Routt County schools receive funding for mental and behavioral health resources
STEAMBOAT SPRINGS — Over the next five years, schools in Routt County will receive over $1.3 million to support mental and behavioral health resources.
The funding comes through a partnership between the UCHealth Yampa Valley Medical Center and the Craig-Scheckman Family Foundation.
“Our kids are dealing with a lot,” said Kristi Brown. “Our kids are showing up to school with a lot of weight and baggage on their shoulders.”
Brown is both a YVMC board trustee and the health and wellness coordinator for Hayden and South Routt school districts. She said it was very clear, based on a community needs health assessment, that behavioral health was a top priority, and it made sense to invest in the schools.
Frank May, CEO of YVMC, agrees.
“We need to get kids thinking about how to keep themselves healthy, and help them through challenges,” May said.
The YVMC and YVMC Foundation will contribute $100,000 per year to the Steamboat Springs School District and $25,000 annually to both the Hayden and South Routt districts. The grant is an extension of the $150,000 given to schools by the hospital in 2016 and 2017.
The contribution from the hospital is part of the $20 million in funds committed to the UCHealth Yampa Valley Medical Center Foundation to address community health care needs as part of the 2017 merger agreement.
The Craig-Scheckman Family Foundation will contribute a total of $125,000 per year.
Sara Craig-Scheckman, the foundation’s executive director, said the grant fits perfectly with their Youth Advocacy Project and mission to partner with other organizations to improve the lives of youth in the Yampa Valley, especially those who are marginalized or with special needs.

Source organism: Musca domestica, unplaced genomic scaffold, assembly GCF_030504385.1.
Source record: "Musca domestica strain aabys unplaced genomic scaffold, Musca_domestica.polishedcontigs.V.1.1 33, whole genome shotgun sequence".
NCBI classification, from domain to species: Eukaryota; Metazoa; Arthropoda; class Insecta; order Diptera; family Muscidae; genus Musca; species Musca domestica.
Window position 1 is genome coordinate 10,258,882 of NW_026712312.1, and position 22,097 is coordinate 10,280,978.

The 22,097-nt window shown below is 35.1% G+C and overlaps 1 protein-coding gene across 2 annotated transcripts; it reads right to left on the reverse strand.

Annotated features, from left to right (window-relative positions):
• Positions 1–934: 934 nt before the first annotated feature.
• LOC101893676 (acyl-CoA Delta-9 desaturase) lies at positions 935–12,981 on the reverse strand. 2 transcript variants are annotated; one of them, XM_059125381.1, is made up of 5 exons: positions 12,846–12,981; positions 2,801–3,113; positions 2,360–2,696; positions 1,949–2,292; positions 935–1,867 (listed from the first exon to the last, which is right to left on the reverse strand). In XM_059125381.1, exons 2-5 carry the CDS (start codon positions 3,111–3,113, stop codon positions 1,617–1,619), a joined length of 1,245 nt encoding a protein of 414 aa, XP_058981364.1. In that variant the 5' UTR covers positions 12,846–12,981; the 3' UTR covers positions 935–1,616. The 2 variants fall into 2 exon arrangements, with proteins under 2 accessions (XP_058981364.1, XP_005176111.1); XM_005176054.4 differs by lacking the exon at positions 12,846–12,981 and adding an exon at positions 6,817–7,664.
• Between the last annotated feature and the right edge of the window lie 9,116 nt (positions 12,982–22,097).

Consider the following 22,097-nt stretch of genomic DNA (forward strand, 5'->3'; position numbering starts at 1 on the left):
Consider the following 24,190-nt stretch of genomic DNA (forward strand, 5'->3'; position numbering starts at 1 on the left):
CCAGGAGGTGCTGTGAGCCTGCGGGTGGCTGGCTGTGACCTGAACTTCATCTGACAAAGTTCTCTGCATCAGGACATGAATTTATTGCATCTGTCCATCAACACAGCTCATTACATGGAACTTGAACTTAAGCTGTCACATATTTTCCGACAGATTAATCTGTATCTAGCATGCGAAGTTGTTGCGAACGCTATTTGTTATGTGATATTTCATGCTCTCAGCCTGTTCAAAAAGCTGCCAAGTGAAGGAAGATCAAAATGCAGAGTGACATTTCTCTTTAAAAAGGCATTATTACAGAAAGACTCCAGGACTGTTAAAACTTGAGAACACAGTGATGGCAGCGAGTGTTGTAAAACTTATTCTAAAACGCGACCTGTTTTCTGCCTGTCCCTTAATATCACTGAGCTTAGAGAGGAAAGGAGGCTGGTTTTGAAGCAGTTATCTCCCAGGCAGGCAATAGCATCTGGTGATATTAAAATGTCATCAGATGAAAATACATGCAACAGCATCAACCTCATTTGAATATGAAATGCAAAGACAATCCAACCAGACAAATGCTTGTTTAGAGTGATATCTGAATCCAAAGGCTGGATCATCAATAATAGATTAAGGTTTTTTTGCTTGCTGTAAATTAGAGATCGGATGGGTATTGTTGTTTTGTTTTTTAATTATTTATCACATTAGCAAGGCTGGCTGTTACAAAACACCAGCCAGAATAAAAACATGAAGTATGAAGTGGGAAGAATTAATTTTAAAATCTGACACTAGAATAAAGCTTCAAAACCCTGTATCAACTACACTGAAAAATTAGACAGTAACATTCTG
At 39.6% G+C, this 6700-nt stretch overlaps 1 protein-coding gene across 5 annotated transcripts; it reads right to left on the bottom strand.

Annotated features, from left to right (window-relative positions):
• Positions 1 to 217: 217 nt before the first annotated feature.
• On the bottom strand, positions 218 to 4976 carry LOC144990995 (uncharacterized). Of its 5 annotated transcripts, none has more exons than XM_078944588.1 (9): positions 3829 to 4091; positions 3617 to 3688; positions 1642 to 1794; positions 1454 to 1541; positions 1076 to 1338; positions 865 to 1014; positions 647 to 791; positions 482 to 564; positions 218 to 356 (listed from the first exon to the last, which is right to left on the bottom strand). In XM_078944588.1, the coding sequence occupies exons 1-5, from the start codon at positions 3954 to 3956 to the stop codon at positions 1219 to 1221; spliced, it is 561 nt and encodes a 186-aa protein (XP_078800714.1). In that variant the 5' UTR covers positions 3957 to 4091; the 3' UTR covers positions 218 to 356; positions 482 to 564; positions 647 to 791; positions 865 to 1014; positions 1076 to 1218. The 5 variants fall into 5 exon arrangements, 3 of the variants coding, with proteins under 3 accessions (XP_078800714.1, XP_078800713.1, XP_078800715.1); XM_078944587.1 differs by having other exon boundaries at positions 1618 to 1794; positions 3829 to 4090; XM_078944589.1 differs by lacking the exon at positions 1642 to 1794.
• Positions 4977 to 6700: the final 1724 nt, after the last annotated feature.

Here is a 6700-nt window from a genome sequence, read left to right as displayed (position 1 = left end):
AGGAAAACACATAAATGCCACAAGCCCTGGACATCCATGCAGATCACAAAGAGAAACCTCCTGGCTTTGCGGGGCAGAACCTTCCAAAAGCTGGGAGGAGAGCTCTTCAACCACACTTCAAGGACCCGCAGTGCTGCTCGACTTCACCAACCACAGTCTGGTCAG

The challenges vary across different parts of the county, Craig-Scheckman noted, and mental and behavioral health struggles cross all socioeconomic levels. Divorce and other family issues, substance use disorders, mental health, poverty and trauma affect a wide range of the population, and some families are very good at hiding it.
When they come to school, kids need to be ready to learn, Craig-Scheckman said, and teachers need to be able to teach.
“Schools have had to address the social-emotional needs to be able to educate,” she added.
With funding uncertain year to year, Craig-Scheckman and May now hope the five-year commitment can provide more stability and job security for positions including counselors, therapists and social workers and a foundation for a funding agreement beyond the next five years.
“We hope to make something meaningful and create a much more stable situation” for schools and the people they employ, May said.
May and Craig-Scheckman also stress the importance of involving parents and families and providing support for those families.
“As a school district, we are more aware of the social-emotional health needs of students, families and staff,” said Steamboat Superintendent Brad Meeks in a news release. “It’s our goal to have full-time, trained mental health therapists available at each of our schools as well as maintaining mental health training for our employees.”
Brown noted how important it is for students to build consistent relationships with the adults with whom they confide. She said the goal for Hayden and Soutt Routt districts is to see an increase in service providers, additional support and connections with caring adults, more conversation around mental health and substance use to reduce stigma and greater health and educational equity.
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